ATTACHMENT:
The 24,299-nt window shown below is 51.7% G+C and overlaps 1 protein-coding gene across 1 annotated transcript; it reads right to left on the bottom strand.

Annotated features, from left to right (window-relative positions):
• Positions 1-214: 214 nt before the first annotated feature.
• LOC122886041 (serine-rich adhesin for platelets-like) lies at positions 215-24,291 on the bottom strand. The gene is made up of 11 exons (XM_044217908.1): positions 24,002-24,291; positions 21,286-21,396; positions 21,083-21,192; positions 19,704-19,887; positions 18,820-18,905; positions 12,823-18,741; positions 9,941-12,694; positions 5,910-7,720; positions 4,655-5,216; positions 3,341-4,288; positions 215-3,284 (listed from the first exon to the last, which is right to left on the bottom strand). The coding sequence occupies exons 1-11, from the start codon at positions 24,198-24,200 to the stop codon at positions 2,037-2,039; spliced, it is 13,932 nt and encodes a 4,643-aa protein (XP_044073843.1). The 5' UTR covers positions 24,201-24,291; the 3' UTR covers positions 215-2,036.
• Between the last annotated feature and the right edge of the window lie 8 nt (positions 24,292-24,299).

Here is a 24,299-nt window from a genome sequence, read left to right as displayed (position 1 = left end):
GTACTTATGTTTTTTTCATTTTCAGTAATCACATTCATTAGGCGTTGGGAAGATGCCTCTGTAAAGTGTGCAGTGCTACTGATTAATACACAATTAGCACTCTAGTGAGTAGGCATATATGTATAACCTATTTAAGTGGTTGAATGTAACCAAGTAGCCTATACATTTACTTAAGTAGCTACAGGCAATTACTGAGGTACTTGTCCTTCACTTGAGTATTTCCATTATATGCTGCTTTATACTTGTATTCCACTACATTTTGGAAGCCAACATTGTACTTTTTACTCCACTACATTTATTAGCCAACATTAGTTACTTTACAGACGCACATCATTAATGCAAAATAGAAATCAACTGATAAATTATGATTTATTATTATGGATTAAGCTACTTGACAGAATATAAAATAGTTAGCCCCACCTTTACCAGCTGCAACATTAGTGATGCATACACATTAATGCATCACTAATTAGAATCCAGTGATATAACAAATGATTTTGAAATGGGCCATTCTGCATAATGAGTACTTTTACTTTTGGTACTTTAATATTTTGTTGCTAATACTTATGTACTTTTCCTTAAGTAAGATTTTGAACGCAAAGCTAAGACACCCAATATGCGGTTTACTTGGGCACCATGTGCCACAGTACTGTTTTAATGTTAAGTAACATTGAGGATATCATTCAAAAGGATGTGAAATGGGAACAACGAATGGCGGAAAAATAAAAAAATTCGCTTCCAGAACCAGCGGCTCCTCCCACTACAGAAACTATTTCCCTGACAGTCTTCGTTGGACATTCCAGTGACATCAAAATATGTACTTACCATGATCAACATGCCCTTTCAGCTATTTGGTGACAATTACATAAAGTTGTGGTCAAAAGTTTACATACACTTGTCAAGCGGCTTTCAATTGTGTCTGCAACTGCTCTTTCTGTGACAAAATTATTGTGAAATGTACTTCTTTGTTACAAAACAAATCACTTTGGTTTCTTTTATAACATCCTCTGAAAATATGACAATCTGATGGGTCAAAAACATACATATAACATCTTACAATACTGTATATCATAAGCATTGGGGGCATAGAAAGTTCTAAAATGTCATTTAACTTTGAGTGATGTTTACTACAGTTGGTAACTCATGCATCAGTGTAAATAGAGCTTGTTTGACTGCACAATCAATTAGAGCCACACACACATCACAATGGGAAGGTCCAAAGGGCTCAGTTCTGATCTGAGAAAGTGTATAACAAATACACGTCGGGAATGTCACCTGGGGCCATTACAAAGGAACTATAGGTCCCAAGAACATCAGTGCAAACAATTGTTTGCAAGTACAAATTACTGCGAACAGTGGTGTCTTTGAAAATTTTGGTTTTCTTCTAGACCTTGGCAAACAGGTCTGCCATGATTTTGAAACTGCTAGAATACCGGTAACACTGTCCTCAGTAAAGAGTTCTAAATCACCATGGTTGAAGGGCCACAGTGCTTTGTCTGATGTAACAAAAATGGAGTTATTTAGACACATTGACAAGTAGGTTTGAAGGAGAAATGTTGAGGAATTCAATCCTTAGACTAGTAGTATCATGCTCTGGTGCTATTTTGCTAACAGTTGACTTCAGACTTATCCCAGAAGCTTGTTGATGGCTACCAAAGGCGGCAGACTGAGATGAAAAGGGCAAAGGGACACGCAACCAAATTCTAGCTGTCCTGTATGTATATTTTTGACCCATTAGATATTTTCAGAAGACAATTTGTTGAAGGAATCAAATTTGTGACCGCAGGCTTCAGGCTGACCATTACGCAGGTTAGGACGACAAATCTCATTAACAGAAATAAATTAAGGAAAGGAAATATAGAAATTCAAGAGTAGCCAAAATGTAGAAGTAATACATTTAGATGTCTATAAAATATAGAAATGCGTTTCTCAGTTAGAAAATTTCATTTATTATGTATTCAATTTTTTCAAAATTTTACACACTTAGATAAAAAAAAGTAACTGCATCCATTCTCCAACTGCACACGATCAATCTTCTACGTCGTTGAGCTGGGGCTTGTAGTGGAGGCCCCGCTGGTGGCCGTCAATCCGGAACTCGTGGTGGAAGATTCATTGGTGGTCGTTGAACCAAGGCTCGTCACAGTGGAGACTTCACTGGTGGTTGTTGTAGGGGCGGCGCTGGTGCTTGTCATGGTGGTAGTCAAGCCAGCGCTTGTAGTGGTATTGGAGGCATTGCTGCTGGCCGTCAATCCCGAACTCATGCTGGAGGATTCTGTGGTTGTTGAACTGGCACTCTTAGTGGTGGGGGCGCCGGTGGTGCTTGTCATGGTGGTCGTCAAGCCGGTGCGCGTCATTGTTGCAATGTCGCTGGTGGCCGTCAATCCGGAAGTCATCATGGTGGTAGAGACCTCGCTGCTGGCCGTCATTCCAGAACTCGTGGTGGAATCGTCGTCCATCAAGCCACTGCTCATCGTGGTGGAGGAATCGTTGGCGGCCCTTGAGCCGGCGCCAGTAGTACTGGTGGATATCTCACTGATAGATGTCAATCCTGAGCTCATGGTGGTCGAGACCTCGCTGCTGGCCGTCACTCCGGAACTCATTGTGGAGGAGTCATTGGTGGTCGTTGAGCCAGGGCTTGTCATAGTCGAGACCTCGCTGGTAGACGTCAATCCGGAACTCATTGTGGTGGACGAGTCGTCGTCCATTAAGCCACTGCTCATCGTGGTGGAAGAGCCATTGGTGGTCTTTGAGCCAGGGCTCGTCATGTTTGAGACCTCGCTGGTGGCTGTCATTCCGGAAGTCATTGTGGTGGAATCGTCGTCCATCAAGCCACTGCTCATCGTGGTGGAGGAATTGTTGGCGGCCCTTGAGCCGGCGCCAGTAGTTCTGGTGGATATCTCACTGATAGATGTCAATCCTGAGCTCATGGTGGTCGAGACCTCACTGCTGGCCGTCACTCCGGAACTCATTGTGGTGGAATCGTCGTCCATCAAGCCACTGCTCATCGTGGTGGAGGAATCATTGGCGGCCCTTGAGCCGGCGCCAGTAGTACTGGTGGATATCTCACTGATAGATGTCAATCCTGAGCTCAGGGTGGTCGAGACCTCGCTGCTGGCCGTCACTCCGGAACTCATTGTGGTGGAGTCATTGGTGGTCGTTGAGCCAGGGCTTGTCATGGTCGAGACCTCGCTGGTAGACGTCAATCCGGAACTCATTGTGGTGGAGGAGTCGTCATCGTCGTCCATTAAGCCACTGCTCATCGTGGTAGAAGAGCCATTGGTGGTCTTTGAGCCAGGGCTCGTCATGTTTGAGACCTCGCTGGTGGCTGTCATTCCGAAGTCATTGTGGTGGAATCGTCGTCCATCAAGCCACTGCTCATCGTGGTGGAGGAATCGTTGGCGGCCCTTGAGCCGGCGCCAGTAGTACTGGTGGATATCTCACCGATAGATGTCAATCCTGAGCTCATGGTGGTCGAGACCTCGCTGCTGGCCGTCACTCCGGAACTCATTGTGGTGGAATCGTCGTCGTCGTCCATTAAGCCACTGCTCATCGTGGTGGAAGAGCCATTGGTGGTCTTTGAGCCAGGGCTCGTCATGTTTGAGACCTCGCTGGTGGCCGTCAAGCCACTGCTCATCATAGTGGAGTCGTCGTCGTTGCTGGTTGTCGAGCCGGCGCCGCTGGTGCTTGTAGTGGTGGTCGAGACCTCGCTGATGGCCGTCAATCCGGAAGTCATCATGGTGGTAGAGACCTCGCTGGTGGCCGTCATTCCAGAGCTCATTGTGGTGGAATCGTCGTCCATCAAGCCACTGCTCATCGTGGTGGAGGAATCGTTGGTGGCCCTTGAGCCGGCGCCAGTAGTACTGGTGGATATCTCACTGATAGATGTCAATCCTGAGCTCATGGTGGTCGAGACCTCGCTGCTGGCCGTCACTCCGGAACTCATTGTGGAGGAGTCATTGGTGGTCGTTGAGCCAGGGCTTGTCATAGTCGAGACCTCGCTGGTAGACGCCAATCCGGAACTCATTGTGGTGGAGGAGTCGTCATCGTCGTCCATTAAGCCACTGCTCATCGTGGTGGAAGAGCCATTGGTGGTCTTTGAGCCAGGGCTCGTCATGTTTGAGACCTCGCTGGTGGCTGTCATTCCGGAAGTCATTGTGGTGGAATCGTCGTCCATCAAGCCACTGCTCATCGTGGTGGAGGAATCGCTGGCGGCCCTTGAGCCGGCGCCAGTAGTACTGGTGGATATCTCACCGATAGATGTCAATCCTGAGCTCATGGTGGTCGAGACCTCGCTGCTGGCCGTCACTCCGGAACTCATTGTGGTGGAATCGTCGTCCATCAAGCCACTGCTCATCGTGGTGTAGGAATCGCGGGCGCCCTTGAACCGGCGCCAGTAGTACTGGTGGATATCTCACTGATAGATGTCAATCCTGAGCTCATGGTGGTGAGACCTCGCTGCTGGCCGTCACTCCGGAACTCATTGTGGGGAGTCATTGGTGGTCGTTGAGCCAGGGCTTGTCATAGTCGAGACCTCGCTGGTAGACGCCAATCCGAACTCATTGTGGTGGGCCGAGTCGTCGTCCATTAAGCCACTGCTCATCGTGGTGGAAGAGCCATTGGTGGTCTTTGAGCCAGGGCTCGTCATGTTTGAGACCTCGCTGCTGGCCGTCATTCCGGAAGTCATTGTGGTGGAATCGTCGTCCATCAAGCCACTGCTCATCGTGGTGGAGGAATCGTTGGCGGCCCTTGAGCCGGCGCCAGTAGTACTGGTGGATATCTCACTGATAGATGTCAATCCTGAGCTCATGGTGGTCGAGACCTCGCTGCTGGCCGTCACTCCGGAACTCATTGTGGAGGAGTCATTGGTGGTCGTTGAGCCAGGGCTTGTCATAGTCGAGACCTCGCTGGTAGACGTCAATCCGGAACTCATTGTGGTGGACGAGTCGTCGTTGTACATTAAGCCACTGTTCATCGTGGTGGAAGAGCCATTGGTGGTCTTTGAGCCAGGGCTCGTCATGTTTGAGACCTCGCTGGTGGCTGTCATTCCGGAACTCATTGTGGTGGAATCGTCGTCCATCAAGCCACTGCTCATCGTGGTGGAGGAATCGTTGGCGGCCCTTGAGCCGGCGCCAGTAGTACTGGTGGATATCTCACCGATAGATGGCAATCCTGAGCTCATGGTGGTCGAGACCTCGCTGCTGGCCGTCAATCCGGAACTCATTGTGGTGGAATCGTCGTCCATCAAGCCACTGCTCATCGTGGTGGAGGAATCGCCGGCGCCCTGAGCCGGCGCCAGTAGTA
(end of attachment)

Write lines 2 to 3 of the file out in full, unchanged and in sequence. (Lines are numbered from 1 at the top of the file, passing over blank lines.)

Annotated features, from left to right (window-relative positions):
• Positions 1-214: 214 nt before the first annotated feature.